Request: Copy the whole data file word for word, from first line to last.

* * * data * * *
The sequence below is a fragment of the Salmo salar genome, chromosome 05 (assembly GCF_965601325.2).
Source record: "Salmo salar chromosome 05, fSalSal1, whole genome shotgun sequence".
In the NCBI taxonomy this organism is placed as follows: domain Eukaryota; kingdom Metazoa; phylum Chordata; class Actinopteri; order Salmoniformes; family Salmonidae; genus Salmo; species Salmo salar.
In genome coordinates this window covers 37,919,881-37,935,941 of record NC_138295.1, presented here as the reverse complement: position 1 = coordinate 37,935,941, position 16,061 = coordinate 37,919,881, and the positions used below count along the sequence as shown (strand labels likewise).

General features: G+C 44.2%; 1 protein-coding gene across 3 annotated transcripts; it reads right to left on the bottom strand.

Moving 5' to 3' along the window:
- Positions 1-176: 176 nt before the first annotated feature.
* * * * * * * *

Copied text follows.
The sequence below is a fragment of the Salmo salar genome, chromosome 05 (assembly GCF_965601325.2).
Source record: "Salmo salar chromosome 05, fSalSal1, whole genome shotgun sequence".
In the NCBI taxonomy this organism is placed as follows: domain Eukaryota; kingdom Metazoa; phylum Chordata; class Actinopteri; order Salmoniformes; family Salmonidae; genus Salmo; species Salmo salar.
In genome coordinates this window covers 37,919,881-37,935,941 of record NC_138295.1, presented here as the reverse complement: position 1 = coordinate 37,935,941, position 16,061 = coordinate 37,919,881, and the positions used below count along the sequence as shown (strand labels likewise).

General features: G+C 44.2%; 1 protein-coding gene across 3 annotated transcripts; it reads right to left on the bottom strand.

Moving 5' to 3' along the window:
- Positions 1-176: 176 nt before the first annotated feature.